Fire City, despite sounding as if it’s about rampaging dragons, is actually the story of the demons that live among us, feeding on human misery, and what happens when suddenly, one day, humans stop feeling miserable. How do demons cope in a world where humans do not feel fear, pain, anger, despair? The answer is not well.
The story takes place in an apartment building inhabited by demon drug-dealer Vine. He keeps the other demonic residents of the building satisfied while keeping a close eye, or ear rather (he eavesdrops), on the miserable human inhabitants – including a paedophilic rapist and his young victim.
After getting knocked out upon discovering a demonic murder scene, Vine wakes one morning to surprising scenes of harmony and contentment among the humans – they are no longer radiating misery. The other demons are alarmed; they can no longer feed on the human residents as they are ‘infected.’ When Vine leaves his building to take a turn around the block he discovers that it is he who is ‘infecting’ humans.
When Vine returns, furious, the Interpreter, a prophetic demon also living in the building, decrees that no demons can leave. From there, predictably, the demons start to unravel, attacking and killing one another over the threat of starvation. Vine meanwhile bonds with Sarah, the child who had been raped by her stepfather. His humanity is clear as, ironically, he reveals his demonic visage to her and opens up, touched by her reaction to him.
Shortly afterwards, upon drawing a physician card from her tarot deck for Vine, the Interpreter rages that he has compassion for humanity and tells him he must kill Sarah to heal his heart and thus break the humans out of their happiness. At this point I felt a little disappointed; surely the film wasn’t going to end on such an utterly unoriginal note. The next several scenes did nothing to reassure me, they consisted of Vine trying and failing to hide the girl and then subsequently being prompted to kill her in a completely stereotypical set up of Sarah tied to an operating table while a knife is held over her chest.
Thankfully after Vine passionately refuses, the story then changes track with an illusion and time shift. Sarah disappears on the operating table and Vine finds her dead and buried in the basement, the result of attempting to flee the rapist. Throughout the second half of the film a shadowy figure appears behind the demons at intervals and Vine now confronts it. In a rush of love for humanity Vine pleads ‘don’t destroy them...they are perfectly flawed.’ The creature responds that the experiment they have all been part of is over.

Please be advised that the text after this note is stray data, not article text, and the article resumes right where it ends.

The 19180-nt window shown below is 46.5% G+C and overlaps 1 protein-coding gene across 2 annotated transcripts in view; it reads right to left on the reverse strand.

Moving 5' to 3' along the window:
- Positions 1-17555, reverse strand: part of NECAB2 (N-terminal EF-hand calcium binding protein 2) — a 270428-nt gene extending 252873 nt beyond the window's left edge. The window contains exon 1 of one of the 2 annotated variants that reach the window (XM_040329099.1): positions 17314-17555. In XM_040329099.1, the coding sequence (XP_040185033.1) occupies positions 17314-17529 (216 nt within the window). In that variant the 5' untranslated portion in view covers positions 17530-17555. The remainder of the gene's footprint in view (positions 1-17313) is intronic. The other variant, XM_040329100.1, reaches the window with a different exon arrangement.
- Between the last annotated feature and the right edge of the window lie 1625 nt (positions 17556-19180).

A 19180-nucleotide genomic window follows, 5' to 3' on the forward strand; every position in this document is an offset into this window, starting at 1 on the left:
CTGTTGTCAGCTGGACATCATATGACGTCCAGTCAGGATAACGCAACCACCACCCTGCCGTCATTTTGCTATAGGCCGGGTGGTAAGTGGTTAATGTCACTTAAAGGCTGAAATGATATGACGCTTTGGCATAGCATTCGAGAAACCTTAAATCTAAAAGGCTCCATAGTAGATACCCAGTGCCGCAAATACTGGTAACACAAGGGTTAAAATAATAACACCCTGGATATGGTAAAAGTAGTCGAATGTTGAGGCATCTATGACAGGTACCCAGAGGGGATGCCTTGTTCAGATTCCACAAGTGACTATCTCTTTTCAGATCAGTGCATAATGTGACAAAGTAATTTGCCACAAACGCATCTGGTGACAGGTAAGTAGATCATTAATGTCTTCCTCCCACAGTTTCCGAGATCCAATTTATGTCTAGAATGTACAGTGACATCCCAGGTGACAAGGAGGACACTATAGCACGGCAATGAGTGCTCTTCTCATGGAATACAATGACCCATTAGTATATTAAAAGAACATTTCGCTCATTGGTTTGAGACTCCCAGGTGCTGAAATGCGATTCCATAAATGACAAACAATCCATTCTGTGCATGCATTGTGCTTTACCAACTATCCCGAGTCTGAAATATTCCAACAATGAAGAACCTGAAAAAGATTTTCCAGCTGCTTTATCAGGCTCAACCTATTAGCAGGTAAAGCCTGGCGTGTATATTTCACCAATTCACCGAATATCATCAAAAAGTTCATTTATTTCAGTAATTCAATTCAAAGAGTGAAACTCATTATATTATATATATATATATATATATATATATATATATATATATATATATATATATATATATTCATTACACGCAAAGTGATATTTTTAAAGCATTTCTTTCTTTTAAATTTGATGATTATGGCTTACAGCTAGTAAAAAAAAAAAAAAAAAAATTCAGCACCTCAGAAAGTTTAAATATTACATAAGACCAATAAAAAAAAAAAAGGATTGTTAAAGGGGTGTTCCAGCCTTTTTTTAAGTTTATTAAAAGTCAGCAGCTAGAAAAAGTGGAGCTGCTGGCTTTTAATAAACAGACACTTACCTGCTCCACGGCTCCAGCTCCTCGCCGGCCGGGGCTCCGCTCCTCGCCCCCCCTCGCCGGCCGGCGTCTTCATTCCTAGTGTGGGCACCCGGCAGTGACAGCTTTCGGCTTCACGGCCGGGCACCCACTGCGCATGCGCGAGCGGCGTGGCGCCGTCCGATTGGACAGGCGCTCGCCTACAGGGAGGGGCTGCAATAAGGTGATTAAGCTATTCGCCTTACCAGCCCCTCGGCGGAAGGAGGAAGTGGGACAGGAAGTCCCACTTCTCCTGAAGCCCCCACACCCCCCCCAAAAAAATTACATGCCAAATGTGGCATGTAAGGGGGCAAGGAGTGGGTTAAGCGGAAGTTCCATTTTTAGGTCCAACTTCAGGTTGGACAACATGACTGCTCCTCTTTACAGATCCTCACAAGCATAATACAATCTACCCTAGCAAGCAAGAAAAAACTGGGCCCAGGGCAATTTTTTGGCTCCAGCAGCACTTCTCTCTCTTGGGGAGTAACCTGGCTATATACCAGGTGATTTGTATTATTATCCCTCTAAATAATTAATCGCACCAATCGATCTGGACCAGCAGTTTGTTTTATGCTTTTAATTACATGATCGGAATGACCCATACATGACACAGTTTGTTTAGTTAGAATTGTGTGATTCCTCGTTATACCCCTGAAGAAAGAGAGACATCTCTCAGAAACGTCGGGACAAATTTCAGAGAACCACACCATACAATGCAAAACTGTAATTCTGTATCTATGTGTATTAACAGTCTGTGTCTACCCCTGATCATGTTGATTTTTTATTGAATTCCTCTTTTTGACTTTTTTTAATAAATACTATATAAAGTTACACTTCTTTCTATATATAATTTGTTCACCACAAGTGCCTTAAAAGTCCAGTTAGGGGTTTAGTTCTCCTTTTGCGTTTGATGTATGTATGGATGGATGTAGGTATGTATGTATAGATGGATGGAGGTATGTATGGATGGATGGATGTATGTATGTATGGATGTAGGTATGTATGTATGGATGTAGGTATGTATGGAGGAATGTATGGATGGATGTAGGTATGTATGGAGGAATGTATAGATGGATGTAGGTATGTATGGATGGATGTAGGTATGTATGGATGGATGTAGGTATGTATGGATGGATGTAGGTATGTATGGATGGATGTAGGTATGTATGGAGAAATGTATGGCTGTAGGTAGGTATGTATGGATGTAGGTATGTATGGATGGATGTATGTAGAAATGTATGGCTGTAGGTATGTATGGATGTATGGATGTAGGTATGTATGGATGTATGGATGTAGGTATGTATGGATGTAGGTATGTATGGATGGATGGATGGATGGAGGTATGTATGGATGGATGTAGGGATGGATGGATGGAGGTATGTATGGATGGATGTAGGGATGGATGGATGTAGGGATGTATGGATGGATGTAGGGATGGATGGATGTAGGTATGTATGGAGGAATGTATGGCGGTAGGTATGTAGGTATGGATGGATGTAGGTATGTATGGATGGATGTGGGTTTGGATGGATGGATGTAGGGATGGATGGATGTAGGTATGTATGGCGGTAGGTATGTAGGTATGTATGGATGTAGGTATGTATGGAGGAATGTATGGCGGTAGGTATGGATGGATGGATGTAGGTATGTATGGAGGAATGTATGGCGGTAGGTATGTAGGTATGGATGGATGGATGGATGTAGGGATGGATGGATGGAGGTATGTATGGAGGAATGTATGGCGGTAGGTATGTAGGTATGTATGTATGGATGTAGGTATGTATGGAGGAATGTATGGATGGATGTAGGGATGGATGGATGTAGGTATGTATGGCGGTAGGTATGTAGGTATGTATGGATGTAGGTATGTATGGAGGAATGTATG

From there the ending is pleasingly positive, Vine saves Sarah from her paedophilic stepfather via the aforementioned time shift and the narrative skips forward a couple of weeks or so to tell us the rapist has left town and Vine has taken on a paternal role with Sarah. The last scene has Vine on the roof of the building, his leathery wings outstretched, before he flies off to investigate a crime (again predictable, but I didn’t mind this so much, I like a happy ending).
Something that captures attention straight off in the film is that the demons sport human faces/bodies when around the human characters and their demonic forms – the prosthetic make up work is truly excellent – when amongst their own kind or alone. This concept is later explained by Vine to Sarah, that ‘if it doesn’t make sense, they [humans] don’t see anything at all.’ As the film goes on, this lets viewers know whether human characters are going to be in a scene or not before this is properly established.
I really like the angelic symbolism with Vine. Although he is a demon there at times when he’s almost more like an angel, his demonic visage aside. He appears to be the only one of the demons with wings; he keeps an eye on the human residents of his building; he becomes a guardian figure for Sarah, and he cuts a majestic figure in the final scene with his wings outstretched, off to help right wrongs. The predominant red colouring of this final scene mixes the metaphor though –a reminder that Vine remains a creature of Hell and a visual shout out to the title of the film.
If you don’t mind predictability and some genre stereotyping then this is worth a watch. The plot could be better but I found Vine an endearing character, despite lacking originality, and I enjoyed the film as a whole.